A case of special historical interest, not falling under any of the above classifications, occurs in Re 15:3 (Engl. version), "just and true are thy ways, thou King of-saints." But the MS. from which the book was first printed (professedly) reads," thou King of the nations" (των εθνων); appropriately here (comp. the next verse). This is also the reading of A, B of the Apoc. and P (Porphyrian palimpsest). But א and C read "King eternal" (αιωνών, as in 1Ti 1:17), Lat. Vulg. sceculosrumn (Cod. Am. caeloruni). It is probable, as suggested by Tregelles (The Revelation in Greek, Edited from Ancient Authorities, p. 95), that the true reading, ΕθΝΩΝ, was in some MSS. written ΑΙθΝΩΝ (see above, I, 2), then ΑΙΟΝΩΝ =ΑΙΩΝΩΝ. Instead of the true reading in his MS., Erasmus followed a corruption of the Vulg. reading sceculoum, its MS. abbreviation sclorum being easily mistaken for satorum, the abbreviation of sanctorum. Thus the reading of the current Greek text, and of the English version of it, rests solely on a mistaken abbreviation in the Latin Vulg.
To an error of sight and ofitacism we owe that wonderful beast of the Apocalypse (Re 18:8) that was, and is: not, and yet is." The above-named MS. reads και πρεστι(εστι slightly removed from the preceding syllable, as often in MS.), with a distinctly written a in that syllable, and the accentuation of καὶ πάρεστι. The reading is undoubtedly that of the ancient MSS. א παρεσ τε ( = παρεσται), A (C is defective here), B of the Apoc., and P, which have παρεσται. Erasmus's copyist, mistaking at for ε in παρ, and making a false division of syllables, wrote καίπερ ἔστι; hence that beast, so long the crux infenprefum.
II. Value. — Only readings attested by uncial MSS. are now recognised by most critics; while others, well attested by tie best cursives, are not taken into account, these later MSS., dating from about the 10th century and onward, being appealed to only as corroborative of earlier authorities, or in cases where these disagree. But as the character of a MS., tested by comparative criticism, is often entitled to as much consideration as its age, it is not improbable that the most approved will yet be allowed their due weight claimed for them by Scrivener, their strenuous and able advocate (see his Manual of Text. Crit. [2nd ed.], p. 465, and ch. 9).
Comparative criticism is "that delicate and important process whereby we seek to determine the cooperative value and trace the mutual relation of authorities of every kind upon which the original text of the New Test. is based" (Scrivener, ut sup. p. 462). It has already been employed to a certain extent with highly satisfactory results; but its laws, and their proper application, are yet to be fully developed. SEE CRITICISM, BIBLICAL.
III. Number. — The number of various readings is not easily ascertained. Since the time of Mill, when they are estimated to have been about thirty thousand, it has been greatly increased by the numerous MSS. since discovered and the more thorough collation of those then known. As it often happens that of several readings one gives the clue to the origin of them all, reducing all to one (Canons of Criticism, 2, 2), so a new reading may be welcomed as supplying that which is sought. For a long time the utmost diligence has been used in searching through MSS. and recording every deviation from a common printed text, even to the slightest peculiarity in spelling, till the number is increased fourfold. Of these at least a fifth part respect only clerical errors, differences in spelling, in the form of a tense or a case, in the order of words, and the like; while of doubtful readings that affect the sense the number is far less, and those that affect a doctrine or a duty are few, if any.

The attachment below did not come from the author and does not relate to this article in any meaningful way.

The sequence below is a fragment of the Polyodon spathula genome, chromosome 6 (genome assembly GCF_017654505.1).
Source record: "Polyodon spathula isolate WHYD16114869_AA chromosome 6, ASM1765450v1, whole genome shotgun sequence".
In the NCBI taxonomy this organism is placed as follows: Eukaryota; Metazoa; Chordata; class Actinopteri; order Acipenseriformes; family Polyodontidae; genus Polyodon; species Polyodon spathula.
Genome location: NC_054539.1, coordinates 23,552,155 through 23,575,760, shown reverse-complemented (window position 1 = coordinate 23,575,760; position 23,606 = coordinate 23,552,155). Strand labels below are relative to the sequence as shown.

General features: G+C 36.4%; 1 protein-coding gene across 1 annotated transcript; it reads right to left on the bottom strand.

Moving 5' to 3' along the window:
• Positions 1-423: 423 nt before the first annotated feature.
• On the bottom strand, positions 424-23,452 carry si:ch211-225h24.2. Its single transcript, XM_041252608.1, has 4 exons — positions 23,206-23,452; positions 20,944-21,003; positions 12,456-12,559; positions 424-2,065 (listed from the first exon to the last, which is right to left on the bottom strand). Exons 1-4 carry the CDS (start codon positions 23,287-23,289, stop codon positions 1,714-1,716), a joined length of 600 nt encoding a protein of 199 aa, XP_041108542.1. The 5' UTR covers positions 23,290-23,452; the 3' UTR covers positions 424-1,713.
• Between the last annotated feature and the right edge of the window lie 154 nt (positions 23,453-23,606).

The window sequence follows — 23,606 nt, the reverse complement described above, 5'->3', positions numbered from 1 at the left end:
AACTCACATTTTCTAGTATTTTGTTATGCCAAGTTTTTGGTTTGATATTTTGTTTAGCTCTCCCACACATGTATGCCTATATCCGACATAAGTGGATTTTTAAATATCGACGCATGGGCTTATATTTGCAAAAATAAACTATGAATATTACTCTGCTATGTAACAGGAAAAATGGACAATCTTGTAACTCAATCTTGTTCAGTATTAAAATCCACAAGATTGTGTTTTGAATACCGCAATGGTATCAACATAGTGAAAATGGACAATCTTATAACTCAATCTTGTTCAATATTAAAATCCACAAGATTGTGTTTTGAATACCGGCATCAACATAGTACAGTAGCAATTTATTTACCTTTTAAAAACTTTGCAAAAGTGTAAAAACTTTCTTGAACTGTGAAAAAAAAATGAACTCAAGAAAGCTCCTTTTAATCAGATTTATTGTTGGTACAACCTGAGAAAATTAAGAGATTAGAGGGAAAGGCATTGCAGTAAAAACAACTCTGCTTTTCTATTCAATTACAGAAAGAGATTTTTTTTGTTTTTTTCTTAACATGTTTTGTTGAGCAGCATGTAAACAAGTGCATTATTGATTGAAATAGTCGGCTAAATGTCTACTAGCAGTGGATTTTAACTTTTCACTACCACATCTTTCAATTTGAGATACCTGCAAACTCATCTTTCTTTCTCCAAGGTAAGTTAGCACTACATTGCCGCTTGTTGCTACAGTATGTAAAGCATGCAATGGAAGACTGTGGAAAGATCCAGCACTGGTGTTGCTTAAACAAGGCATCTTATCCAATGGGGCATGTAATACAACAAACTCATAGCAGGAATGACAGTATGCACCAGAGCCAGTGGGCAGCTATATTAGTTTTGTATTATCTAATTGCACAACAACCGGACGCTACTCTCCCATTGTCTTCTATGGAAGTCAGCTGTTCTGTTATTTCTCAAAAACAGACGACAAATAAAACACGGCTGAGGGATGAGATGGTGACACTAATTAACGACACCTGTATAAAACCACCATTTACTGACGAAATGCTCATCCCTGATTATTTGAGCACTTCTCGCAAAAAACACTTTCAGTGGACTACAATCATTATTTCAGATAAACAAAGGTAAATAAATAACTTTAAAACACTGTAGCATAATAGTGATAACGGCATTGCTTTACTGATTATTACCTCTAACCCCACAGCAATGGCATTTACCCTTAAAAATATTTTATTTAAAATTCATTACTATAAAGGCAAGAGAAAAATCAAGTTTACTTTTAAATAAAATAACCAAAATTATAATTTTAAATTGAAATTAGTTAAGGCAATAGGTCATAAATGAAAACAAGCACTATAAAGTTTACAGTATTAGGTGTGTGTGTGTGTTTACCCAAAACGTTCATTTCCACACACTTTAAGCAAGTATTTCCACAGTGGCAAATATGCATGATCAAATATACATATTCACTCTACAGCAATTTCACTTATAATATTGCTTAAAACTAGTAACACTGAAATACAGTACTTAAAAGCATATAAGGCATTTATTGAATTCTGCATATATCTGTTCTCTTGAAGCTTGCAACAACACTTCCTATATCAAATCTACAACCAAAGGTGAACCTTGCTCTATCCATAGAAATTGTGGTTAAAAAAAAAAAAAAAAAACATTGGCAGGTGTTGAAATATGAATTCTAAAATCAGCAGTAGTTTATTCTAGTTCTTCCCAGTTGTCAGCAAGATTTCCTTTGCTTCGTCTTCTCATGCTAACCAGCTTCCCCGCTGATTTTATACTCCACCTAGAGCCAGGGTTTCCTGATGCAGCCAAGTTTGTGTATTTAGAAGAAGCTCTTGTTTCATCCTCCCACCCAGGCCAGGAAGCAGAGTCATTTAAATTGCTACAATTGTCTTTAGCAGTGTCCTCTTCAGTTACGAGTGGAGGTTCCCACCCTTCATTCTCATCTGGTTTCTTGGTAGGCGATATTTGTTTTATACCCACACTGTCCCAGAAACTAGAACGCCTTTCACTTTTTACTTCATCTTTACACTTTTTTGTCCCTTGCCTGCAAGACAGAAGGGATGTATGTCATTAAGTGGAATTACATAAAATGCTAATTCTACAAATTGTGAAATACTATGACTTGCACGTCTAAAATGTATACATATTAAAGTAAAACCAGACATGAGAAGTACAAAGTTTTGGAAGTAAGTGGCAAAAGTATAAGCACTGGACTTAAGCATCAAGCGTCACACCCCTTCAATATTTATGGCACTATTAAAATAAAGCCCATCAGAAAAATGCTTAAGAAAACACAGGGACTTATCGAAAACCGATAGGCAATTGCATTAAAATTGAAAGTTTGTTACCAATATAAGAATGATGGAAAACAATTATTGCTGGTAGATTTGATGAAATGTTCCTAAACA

Attention was directed to discrepancies in the MSS. of the New Test. by the controversies between Erasmus and Stunica on the respective merits of the Complutensian and Erasmian texts. (For the earliest allusions to them in patristic writings, SEE NEW TESTAMENT, II, 3, 4, r 3). A formal comparison of different readings and their value was first made, though unsatisfactorily, in Stephens's third or royal edition (1550). His text, very negligently and often capriciously formed, became the current Greek text in England and America. The Elzevir editions (1624, fol.), formed chiefly from Beza's and the third of Stephens, adding nothing of critical value. became the current Greek text on the continent of Europe. Various readings of the Codex Alexandrinus, and a digest of numerous others in Walton's Polyglot Bible (1654-57), are the first collection of any value. Of subsequent contributions to textual criticism the following may be named as having made epochs in the progress of the science [for a full account of the printed editions of the New Test., SEE CRITICISM B]: Mill's Greek Test. (1707; 2nd ed. by Kuster; 1710), with various readings from all sources then accessible, was the first attempt for a complete critical apparatus. Bengel (1725-34) led the way in the classification, of MSS. and versions, relying on the oldest authorities. Wettstein's New Test. (1751-52) added much to the materials for textual criticism, in creasing the collection of various readings from MSS. not before or imperfectly collated. With the labors of Griesbach (Symbolae Criticae [1785-93]; New Test. [2d ed. 1796-1806]) began the strictly critical treatment of the text itself, then for the first time corrected throughout from MSS. and other ancient authorities. The labors of Tischendorf (1841-73) have made a new era in the science. By his numerous collations and printed texts of MSS., with elaborate prolegomena, notes, and facsimiles-his discovery of the Codex Sinaiticus and imperial edition of it, with specimens in facsimile, prolegomena, and full notes, in 1862, preceded by its best representative in lithographed facsimile, the Codex Friderico-Augustanus, with prolegomena and illustrative comments, in 1846; his eight critical editions of the New Test. — he has far exceeded all who have labored in this field before him, and won for himself the first place among Biblical critics.
On the subject of various, readings, see Griesbach, Symbolae Criticae (1785-93) and Prolegomena ad Nov. Test. (2nd ed. 1786); Lachmann, Prolegomena ad Nov. Test. (1842); Tregelles, Account of the Printed Text of the New Test. (1854) and Introd. to the Text. Crit. of the New Test. (1856); Tischendorf, Prolegomena ad Nov. Test. (7th ed. 1859); Scrivener, Plain Introd. to the Criticism of the New Test. (2nd ed. 1874); Delitzsch, Handschriftliche Funde (1861-62); Conant, Greek Text of the Apocalypse, in the Baptist Quarterly, 1871; Smith, Bible Dictionary (Eng. ed. 1860; Amer. ed. 1870), p. 21252128. (T. J. C.)